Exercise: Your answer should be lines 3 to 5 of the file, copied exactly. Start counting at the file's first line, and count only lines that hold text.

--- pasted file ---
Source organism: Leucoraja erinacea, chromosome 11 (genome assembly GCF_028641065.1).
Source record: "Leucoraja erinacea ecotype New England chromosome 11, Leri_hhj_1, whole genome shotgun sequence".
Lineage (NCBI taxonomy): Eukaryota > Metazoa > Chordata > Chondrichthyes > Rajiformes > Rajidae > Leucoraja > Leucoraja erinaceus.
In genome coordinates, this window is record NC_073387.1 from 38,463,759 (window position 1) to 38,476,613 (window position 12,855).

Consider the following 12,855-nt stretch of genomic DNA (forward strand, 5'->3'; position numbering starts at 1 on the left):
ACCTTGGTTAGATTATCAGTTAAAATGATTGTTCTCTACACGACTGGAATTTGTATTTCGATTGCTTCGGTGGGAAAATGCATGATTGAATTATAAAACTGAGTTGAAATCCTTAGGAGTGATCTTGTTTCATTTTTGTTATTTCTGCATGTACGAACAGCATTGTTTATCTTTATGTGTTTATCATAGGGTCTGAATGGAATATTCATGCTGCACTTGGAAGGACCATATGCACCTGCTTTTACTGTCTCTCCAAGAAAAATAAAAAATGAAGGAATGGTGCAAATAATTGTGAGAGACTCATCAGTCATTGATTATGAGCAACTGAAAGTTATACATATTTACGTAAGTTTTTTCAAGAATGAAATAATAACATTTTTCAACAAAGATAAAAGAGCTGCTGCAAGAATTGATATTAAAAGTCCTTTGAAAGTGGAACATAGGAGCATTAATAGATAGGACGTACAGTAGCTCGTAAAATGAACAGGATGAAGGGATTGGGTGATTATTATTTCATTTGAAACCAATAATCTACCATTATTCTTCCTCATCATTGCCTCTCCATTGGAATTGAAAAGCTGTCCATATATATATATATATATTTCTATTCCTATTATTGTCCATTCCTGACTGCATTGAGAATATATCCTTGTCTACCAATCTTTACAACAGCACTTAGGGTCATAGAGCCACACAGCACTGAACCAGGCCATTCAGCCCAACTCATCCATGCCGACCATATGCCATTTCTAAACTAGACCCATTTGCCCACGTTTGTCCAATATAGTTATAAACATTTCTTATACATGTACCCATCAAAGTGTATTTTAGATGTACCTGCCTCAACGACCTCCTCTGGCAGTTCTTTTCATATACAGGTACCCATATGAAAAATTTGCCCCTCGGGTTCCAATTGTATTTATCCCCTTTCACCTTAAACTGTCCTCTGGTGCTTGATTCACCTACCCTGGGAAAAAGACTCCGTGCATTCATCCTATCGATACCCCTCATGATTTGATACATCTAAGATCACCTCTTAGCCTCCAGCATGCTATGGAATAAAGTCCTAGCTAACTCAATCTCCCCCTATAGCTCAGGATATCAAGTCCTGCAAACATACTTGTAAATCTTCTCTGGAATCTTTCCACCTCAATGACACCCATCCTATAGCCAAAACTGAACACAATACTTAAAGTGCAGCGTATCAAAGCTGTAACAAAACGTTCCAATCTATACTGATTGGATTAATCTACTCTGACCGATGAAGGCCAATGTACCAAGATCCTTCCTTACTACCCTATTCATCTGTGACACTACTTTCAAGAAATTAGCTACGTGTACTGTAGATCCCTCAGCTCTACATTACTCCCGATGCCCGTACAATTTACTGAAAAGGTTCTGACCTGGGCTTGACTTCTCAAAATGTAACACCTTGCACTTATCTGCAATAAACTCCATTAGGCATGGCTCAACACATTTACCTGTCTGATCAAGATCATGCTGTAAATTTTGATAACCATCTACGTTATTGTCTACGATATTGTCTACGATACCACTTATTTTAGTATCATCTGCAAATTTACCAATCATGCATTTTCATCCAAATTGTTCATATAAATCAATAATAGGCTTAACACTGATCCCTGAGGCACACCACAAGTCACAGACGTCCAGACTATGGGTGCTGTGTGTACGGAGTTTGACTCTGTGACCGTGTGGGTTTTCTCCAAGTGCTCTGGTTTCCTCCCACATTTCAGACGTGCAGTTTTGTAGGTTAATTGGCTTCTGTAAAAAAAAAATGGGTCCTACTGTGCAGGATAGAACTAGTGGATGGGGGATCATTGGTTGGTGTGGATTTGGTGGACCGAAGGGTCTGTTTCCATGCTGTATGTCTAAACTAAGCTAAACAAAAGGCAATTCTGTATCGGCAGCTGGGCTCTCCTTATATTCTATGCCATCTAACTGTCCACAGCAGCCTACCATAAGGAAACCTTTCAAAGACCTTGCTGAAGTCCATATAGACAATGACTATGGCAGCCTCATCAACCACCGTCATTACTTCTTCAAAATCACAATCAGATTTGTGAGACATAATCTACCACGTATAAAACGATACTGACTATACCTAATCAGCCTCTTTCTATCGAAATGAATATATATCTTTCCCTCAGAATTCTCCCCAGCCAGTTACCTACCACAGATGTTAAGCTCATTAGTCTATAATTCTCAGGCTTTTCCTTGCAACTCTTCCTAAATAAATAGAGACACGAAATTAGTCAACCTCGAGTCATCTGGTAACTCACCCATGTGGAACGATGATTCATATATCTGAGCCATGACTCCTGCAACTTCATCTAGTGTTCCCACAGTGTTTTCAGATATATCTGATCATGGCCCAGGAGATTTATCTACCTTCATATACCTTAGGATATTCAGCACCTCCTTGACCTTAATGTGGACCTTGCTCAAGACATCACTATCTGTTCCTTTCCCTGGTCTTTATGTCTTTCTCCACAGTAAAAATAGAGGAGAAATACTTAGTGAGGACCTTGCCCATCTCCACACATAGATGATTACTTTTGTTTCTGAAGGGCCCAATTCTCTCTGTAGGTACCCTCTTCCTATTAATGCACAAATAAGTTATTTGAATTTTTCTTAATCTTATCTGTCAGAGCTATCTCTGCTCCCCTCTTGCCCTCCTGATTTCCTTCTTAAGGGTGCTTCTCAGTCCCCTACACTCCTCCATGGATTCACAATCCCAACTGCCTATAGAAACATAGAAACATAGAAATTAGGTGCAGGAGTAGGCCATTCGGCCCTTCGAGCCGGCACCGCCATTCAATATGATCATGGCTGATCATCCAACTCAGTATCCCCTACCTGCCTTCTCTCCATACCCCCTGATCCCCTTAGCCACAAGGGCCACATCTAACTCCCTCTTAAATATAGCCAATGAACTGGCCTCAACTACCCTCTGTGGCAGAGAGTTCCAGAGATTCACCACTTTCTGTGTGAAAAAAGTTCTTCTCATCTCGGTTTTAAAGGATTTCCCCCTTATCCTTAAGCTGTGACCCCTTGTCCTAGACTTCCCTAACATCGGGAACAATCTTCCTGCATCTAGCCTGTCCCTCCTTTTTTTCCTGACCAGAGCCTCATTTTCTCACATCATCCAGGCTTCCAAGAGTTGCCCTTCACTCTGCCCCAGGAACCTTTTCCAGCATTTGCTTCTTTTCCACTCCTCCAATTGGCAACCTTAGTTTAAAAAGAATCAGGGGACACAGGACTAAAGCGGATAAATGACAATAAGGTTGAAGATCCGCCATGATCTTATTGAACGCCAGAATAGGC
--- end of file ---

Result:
Lineage (NCBI taxonomy): Eukaryota > Metazoa > Chordata > Chondrichthyes > Rajiformes > Rajidae > Leucoraja > Leucoraja erinaceus.
In genome coordinates, this window is record NC_073387.1 from 38,463,759 (window position 1) to 38,476,613 (window position 12,855).

Consider the following 12,855-nt stretch of genomic DNA (forward strand, 5'->3'; position numbering starts at 1 on the left):